Analysts would colonize what had been the no-man’s-land between IT and business. Trouble is, the analysts may end up ruining the neighborhood for them. If the strategies Johnson suggests work, IT and business would find a new power growing alongside them. Analysts — simply from the position they would find themselves in, not from any wish to rule the world — would be indispensible, powerful, and well funded.
Who wouldn’t want that?
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All Analytics – The Community for Data Management, Business Intelligence, & Analytics – has invited Analyst First to argue the case for open source software in analytics as part of their Point/Counterpoint series. Our point post, ‘The Case for Commodity & Open-Source Analytics’ is here. The counterpoint post, ‘Downsides Dampen Open-Source Analytics’, by Ajay Ohri, is here. Beth Schultz’s introduction is here.
I encourage our readers to explore the All Analytics site and to comment on the debate (which necessitates free registration).
BBC News reports that ‘black swans’ are busting IT budgets. One in six large IT projects go over budget by an average of 200%, according to a recent Oxford University and McKinsey study, ‘Why Your IT Project May Be Riskier Than You Think’, published in HBR. This comes as no surprise when paired with Gartner’s estimates that 70 to 80% of corporate business intelligence projects fail. It’s interesting from a Business Analytics perspective, both because analytics projects are themselves software dependent—particularly at the operational end—and because project risk analytics are part of the solution.
The study’s authors, Bent Flyvbjerg and Alexander Budzier, describe IT projects as generating “a disproportionate number of black swans”. But one in six is not a rare event—it’s a single roll of the die. Their underlying research shows that decision makers are working with poor initial estimates of probabilities and maintaining them in the face of persistent error. Such widespread failure to readjust projections in response to disconfirmatory data is a signal that accuracy may not be the goal. That is, IT project management straddles the planning and goal setting domains, not the forecasting one. Robin Hanson wrote about the perversities of project planning and management in the Cato Unbound forum on expert forecasting:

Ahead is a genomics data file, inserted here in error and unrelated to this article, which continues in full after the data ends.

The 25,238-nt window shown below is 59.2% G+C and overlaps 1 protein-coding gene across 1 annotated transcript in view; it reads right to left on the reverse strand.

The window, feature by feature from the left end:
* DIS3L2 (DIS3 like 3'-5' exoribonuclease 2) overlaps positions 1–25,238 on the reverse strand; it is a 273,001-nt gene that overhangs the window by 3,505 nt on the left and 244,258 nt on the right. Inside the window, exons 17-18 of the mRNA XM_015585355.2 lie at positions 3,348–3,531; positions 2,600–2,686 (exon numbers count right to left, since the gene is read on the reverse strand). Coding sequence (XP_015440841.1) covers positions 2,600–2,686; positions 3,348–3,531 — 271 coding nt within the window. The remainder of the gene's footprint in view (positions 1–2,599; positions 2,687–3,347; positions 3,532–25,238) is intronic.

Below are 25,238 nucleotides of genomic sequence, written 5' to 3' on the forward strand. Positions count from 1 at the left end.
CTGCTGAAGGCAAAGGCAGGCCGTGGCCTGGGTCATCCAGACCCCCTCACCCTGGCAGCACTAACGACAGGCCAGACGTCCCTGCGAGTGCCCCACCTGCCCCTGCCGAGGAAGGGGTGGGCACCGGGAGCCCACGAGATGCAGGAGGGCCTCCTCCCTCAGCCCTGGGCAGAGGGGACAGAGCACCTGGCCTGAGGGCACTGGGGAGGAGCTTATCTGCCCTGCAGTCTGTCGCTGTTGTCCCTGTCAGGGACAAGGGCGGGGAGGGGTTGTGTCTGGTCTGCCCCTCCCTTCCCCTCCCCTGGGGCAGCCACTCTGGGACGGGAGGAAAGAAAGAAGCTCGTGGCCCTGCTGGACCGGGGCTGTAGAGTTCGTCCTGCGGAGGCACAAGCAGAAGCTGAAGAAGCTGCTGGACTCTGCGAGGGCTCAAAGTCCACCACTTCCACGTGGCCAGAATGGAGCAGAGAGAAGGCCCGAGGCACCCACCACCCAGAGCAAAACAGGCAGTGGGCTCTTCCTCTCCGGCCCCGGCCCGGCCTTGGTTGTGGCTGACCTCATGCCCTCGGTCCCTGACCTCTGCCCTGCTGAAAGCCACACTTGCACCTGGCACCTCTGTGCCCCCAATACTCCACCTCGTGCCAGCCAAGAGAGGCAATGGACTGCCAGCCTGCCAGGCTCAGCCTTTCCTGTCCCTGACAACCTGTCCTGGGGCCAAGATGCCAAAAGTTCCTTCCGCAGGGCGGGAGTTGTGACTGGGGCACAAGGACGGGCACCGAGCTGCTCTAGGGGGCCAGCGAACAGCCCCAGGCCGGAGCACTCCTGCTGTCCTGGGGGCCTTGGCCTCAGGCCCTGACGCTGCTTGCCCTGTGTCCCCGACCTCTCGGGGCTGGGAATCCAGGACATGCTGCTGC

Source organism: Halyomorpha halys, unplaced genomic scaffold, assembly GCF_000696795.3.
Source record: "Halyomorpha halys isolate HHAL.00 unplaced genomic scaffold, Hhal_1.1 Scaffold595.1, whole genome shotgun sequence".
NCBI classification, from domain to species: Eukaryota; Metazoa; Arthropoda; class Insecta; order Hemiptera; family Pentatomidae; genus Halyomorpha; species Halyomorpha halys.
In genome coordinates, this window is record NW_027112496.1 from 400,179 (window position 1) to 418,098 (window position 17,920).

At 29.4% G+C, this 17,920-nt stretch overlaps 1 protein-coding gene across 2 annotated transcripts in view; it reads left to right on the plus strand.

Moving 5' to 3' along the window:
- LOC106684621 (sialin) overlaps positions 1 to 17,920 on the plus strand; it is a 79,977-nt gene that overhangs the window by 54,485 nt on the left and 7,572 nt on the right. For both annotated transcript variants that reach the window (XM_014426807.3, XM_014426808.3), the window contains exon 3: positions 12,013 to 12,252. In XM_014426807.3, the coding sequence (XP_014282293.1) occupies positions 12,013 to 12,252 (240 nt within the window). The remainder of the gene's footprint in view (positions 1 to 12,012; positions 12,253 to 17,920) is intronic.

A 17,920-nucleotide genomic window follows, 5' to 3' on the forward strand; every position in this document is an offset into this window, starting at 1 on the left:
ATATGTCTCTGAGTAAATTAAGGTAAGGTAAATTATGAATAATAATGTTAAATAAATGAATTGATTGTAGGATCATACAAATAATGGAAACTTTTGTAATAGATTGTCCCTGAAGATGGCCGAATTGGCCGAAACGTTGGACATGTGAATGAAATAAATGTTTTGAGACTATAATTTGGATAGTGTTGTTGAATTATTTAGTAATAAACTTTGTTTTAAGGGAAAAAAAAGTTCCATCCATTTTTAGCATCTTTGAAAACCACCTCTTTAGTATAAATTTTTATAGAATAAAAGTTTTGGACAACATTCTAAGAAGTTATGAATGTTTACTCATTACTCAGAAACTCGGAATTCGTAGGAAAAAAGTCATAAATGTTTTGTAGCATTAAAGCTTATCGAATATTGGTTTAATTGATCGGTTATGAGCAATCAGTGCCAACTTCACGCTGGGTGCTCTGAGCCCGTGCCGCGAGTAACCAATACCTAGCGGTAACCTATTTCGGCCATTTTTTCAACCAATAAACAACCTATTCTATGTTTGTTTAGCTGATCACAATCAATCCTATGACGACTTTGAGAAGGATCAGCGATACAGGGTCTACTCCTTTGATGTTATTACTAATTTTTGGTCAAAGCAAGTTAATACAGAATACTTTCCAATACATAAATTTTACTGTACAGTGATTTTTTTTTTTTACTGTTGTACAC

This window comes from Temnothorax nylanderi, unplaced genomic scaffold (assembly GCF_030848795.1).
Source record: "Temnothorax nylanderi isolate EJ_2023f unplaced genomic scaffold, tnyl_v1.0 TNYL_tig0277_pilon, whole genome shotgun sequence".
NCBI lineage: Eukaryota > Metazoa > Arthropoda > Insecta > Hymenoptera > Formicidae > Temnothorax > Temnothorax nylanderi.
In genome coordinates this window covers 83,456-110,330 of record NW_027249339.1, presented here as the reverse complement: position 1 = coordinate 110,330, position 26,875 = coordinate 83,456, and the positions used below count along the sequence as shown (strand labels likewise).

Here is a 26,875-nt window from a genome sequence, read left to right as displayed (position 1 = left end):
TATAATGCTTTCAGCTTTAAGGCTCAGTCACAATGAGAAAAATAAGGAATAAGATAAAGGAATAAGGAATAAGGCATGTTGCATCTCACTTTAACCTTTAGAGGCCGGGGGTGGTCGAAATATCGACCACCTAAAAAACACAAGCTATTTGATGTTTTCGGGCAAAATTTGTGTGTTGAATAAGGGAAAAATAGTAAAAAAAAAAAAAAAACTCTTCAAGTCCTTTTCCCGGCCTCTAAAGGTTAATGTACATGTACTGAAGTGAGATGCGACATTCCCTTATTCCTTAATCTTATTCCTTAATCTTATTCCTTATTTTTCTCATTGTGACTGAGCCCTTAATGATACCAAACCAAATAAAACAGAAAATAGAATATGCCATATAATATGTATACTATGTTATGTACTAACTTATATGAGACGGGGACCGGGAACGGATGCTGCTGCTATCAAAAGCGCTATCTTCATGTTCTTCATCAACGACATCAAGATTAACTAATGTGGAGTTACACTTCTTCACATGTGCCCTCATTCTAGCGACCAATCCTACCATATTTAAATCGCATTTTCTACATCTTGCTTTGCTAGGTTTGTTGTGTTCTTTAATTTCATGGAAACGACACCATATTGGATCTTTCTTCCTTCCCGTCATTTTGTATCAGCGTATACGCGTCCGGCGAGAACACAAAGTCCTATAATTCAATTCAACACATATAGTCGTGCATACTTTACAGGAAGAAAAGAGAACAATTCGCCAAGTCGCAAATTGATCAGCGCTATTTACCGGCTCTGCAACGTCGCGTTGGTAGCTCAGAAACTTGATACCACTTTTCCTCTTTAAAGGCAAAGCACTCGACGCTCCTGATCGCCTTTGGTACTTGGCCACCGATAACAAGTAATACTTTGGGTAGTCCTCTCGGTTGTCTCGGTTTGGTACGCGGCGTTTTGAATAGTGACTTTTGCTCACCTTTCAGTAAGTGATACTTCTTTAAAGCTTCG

Even in business, champions need to assemble supporting political coalitions to create and sustain large projects. As such coalitions are not lightly disbanded, they are reluctant to allow last minute forecast changes to threaten project support. It is often more important to assemble crowds of supporting “yes-men” to signal sufficient support, than it is to get accurate feedback and updates on project success. Also, since project failures are often followed by a search for scapegoats, project managers are reluctant to allow the creation of records showing that respected sources seriously questioned their project.
Often, managers can increase project effort by getting participants to see an intermediate chance of the project making important deadlines—the project is both likely to succeed, and to fail. Accurate estimates of the chances of making deadlines can undermine this impression management. Similarly, overconfident managers who promise more than they can deliver are often preferred, as they push teams harder when they fall behind and deliver more overall.
The primary KPI for large projects, it appears, is simply “completion”. Completion on time, on budget, and sensitive to changes in specification and priority appear to be at best secondary considerations. Flyvbjerg and Budzier cite additional research showing that 67% of companies failed to terminate unsuccessful projects.
But the model failure chronicled by the study runs deeper still. Projects don’t live in political or economic isolation, but planners act as though they do (from the BBC report):
“Black swans often start as purely software issues. But then several things can happen at the same time – economic downturn, financial difficulties – which compound the risk,” explained Prof Flyvbjer
Projects are being approached as though they’re engineering problems when in fact they’re complex systems problems.
The study raised concerns about the adequacy of traditional risk-modelling systems to cope with IT projects, with large-scale computer spending found to be 20 times more likely to spiral out of control than expected.
Size and complexity play critical roles. Flyvbjerg dispells the notion that this is a public sector problem:
“People always thought that the public sector was doing worse in IT than private companies – our findings suggest they’re just as bad.
“We think government IT contracts get more attention, whereas the private sector can hide its details,” he said.
The study’s concluding advice, given both the frequency and magnitude of project failure, is more reality-based risk management: